Managing Treatments

The Two Types of Bone Cancer and Your Treatment Options

The differences between primary and secondary bone cancer don't end with their causes. They're also treated with different strategies.

Bone cancer is fairly uncommon, making up only a small percentage of all cancer cases. The American Cancer Society (ACS) estimates that 3,450 new cases of bone cancer will be diagnosed in the U.S. this year.

Bone cancers are grouped into two categories: primary and secondary. Both types of bone cancer can start anywhere in the body, but is more likely to occur in certain bones, like the long bones in your arms and legs.

Both primary and secondary bone cancer affect the cells making up the bone. But, depending on the type of bone cancer you have, your treatment could look very different. After diagnosis, your doctor will help you with a tailored treatment plan to fit your personal needs.

Diagnosing Bone Cancer

For many people, bone pain is one of the first signs of bone cancer. You could also experience bone fractures, swelling and other symptoms like fatigue or weight loss. Depending on your symptoms, your doctor may choose to perform one or several diagnostic tests to determine the cause of your symptoms.

As part of your initial work-up, your doctor may recommend a dual energy X-ray absorptiometry (DEXA) scan, which measures bone density throughout your body. Losing bone density could signal a more serious problem, like bone cancer, although this isn’t always the case. If your doctor suspects bone cancer, they will recommend further testing, including X-rays, CT scans, MRIs, bone biopsies or blood tests.

Primary Bone Cancer

Primary bone cancer occurs when the cells making up your bones begin to grow out of control. In adults, this condition is rare, only accounting for less than 0.2 percent of all cancers, according to the ACS. You are more likely to develop this type of bone cancer if you have certain inherited genetic diseases, Paget’s disease, or have previously received radiation treatment for another type of cancer.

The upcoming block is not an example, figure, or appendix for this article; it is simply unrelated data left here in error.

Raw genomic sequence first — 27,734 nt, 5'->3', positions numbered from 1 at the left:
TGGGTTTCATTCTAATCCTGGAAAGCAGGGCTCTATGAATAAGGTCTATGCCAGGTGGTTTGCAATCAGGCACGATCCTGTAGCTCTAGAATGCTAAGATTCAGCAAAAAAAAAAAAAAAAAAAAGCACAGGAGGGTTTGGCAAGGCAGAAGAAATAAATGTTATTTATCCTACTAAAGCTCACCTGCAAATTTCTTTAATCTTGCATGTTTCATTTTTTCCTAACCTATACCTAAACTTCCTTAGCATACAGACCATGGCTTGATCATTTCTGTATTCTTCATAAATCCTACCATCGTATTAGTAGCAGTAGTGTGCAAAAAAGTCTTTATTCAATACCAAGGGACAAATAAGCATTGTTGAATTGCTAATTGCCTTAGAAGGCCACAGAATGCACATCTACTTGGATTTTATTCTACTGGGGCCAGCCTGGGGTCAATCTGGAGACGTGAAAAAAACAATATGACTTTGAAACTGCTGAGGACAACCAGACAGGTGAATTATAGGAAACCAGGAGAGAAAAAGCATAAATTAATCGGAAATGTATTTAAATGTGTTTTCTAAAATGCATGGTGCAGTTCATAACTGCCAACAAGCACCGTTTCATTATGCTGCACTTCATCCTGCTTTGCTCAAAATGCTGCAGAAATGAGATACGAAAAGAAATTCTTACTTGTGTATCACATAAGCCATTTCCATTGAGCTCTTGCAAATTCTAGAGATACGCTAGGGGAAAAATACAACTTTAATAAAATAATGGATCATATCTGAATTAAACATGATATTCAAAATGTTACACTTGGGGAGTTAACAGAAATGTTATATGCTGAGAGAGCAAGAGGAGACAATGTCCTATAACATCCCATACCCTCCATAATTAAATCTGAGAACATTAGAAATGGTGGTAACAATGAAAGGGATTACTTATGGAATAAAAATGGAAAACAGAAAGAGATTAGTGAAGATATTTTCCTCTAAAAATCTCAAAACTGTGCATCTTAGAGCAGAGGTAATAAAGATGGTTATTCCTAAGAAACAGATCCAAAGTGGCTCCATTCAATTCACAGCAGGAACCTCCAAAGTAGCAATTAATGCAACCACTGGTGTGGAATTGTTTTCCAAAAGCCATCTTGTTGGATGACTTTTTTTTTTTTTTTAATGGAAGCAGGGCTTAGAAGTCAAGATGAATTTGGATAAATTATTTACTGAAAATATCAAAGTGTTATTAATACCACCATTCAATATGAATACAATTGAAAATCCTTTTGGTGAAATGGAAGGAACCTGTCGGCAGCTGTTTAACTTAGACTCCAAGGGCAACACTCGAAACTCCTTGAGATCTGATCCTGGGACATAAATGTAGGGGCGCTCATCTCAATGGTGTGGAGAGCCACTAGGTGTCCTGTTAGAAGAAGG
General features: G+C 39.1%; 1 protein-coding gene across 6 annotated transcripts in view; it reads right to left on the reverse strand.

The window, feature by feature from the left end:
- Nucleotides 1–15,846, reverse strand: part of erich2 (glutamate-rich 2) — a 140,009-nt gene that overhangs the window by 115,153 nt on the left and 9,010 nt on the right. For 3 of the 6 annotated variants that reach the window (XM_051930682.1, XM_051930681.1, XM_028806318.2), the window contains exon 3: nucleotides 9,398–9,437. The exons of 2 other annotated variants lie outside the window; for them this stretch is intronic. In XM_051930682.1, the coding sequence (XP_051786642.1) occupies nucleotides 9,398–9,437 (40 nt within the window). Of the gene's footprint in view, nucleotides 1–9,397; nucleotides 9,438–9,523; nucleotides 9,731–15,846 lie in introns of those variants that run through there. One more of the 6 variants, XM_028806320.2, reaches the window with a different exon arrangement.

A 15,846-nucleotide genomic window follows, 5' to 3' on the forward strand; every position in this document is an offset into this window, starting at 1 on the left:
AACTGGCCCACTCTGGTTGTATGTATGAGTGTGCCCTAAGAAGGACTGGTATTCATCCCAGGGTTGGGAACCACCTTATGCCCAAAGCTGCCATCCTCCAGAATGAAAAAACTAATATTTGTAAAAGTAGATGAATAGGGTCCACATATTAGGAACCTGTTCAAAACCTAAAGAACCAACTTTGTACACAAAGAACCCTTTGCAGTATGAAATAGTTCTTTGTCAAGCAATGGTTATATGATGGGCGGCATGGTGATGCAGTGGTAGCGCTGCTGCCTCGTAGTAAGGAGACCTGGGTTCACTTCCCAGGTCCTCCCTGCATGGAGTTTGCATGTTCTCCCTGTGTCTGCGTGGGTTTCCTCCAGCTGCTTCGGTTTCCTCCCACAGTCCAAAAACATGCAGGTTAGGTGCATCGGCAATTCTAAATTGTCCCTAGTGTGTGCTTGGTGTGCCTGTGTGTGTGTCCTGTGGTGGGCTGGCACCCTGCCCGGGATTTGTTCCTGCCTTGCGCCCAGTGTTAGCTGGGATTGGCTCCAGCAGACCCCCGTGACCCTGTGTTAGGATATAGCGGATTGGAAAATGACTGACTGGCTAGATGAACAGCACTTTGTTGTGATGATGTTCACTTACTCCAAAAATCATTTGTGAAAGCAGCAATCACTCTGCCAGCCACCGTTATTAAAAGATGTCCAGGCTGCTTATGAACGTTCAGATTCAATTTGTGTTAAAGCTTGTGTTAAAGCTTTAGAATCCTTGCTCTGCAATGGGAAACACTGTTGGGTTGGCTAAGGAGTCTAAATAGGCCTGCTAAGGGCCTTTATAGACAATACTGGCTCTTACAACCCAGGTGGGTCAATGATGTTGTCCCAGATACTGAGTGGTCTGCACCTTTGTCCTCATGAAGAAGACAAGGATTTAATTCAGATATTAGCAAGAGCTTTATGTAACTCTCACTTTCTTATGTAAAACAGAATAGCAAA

Fortunately, there are a variety of treatment options available for people with primary bone cancer. Your doctor will develop a treatment plan based off your specific type of cancer and individual needs. Your treatment may include:

  • Surgery to remove the affected bone or tumor
  • Chemotherapy
  • Radiation therapy
  • Gamma knife radiosurgery

Secondary Bone Cancer

Unlike primary bone cancer, secondary bone cancer does not originate in your bones. Instead, this type of cancer, also called bone metastasis, starts in other body tissues, like breast or prostate tissue, and spreads into your bones.

In most cases, secondary bone cancer occurs in the pelvis, spine and thigh bones, says Mayo Clinic. It’s possible for this complication to develop years after you completed treatment for the initial type of cancer. Your risk of developing secondary bone cancer is higher if you’ve had certain cancers before, including breast, lung, prostate and thyroid cancer.

As with primary bone cancer, there are a variety of treatment options for bone metastases. According to Mayo Clinic, your treatment plan may include:

  • Chemotherapy
  • Pain medications
  • Steroids
  • Hormone therapy
  • Bone-building medications
  • Radiation therapy
  • Surgery
  • Procedures using heat or cold to help control pain

Even though there are different types of bone cancer, there’s still hope for finding effective treatment that will allow you to return to the best health possible. Discussing your symptoms and medical history with your doctor is the first step toward finding effective symptom relief. If you’re concerned about any bone symptoms you’re having, talk with your doctor about your unique experience and diagnostic options.

UVA Cancer Center has state-of-the-art technology for diagnosing and treating both primary and secondary bone cancer.

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  • Kathryn Guillaum

    I was recently diagnosed with Multiple Myeloma….seeing small spots on my bones. I’m tempted to refuse treatment but I need to know more. Soon, I’m scheduled to get an I.V…Zometa, Revlimid /Dexamethasone pills and later; stem cell harvesting and than transplant of the cells. In total, this is several months of treatment. I need testimonies. Will I live longer than 5yrs if I don’t take these? In general, does the cancer return? question questions to research before Oct.10th….first treatment.

Sarah Handzel, BSN, RN